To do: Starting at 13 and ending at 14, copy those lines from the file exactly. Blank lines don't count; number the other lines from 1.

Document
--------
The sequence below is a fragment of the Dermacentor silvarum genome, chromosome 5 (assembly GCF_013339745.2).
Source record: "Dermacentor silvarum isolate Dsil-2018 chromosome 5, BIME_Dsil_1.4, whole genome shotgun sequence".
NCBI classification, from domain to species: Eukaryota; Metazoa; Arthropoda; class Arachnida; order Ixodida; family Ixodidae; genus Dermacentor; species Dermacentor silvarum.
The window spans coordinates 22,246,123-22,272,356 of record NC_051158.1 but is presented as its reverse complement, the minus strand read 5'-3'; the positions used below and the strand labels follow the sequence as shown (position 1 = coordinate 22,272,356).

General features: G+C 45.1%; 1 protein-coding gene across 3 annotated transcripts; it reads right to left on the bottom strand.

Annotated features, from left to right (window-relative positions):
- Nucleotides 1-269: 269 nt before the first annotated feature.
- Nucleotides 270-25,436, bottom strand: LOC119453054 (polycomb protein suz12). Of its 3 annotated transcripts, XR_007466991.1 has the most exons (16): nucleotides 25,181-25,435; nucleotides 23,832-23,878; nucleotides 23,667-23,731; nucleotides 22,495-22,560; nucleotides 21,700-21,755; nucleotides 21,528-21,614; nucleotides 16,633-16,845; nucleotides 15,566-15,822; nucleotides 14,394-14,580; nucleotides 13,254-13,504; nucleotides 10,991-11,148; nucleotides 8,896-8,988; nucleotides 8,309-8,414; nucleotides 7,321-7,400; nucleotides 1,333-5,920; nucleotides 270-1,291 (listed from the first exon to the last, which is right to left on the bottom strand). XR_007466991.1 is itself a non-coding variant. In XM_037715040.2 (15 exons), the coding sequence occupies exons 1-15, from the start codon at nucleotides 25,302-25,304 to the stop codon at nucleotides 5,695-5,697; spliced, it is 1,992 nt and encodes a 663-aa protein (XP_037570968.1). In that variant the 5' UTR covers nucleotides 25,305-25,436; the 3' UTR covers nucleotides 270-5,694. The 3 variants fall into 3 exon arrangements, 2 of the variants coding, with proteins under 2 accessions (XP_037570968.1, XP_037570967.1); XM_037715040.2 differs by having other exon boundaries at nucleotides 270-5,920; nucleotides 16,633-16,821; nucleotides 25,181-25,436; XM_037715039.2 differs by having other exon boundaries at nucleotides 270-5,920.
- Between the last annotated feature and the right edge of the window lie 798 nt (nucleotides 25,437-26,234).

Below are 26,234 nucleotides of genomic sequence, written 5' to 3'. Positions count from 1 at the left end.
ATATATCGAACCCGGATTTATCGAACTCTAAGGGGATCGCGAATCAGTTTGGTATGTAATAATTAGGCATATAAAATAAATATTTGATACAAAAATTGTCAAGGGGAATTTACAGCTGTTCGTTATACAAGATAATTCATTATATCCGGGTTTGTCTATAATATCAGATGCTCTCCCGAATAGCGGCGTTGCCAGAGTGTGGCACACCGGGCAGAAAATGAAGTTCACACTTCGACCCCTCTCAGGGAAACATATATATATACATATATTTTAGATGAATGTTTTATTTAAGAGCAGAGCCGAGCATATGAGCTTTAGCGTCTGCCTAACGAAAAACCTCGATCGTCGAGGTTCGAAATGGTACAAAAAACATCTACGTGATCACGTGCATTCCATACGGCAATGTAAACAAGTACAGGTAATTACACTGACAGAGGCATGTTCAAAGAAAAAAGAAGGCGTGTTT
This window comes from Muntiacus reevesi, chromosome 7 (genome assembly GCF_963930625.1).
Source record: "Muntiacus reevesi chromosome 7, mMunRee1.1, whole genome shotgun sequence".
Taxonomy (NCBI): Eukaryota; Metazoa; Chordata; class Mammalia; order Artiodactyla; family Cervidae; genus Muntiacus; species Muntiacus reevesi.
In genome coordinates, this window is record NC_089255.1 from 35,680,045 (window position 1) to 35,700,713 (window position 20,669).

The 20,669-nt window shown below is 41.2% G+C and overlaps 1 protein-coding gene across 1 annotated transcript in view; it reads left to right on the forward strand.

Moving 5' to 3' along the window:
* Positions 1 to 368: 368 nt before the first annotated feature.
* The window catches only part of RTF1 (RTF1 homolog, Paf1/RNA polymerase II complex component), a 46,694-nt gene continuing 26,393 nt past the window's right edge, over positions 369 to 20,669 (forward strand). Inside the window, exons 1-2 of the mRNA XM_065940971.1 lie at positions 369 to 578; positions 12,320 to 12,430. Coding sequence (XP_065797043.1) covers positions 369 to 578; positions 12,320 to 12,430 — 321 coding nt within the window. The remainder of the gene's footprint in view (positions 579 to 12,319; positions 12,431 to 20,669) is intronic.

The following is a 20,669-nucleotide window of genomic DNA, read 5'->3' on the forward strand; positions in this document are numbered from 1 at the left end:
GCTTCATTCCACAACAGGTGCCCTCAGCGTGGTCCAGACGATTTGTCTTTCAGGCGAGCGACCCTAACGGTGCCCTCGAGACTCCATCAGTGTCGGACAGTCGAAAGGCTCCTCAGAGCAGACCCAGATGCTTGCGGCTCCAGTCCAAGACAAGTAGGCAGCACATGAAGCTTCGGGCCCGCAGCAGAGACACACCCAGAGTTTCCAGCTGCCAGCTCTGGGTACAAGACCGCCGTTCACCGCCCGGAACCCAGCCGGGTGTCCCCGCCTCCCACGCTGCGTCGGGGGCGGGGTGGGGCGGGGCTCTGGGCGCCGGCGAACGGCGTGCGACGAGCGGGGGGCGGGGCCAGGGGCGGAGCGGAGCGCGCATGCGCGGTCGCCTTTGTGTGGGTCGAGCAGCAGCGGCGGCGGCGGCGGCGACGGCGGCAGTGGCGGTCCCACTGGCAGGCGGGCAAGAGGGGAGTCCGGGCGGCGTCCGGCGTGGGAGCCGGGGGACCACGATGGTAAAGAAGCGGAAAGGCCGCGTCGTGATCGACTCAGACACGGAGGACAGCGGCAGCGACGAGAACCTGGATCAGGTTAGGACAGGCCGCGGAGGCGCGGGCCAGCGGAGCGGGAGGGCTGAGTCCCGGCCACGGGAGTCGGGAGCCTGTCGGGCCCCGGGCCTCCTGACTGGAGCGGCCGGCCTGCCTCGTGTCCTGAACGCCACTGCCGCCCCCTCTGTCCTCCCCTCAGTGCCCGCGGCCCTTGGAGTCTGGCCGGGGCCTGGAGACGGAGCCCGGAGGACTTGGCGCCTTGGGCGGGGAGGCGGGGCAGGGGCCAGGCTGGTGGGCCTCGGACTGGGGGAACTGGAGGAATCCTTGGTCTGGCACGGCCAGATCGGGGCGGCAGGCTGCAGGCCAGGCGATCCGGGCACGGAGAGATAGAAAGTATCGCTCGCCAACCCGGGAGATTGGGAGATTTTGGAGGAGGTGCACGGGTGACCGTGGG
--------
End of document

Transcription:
Source record: "Muntiacus reevesi chromosome 7, mMunRee1.1, whole genome shotgun sequence".
Taxonomy (NCBI): Eukaryota; Metazoa; Chordata; class Mammalia; order Artiodactyla; family Cervidae; genus Muntiacus; species Muntiacus reevesi.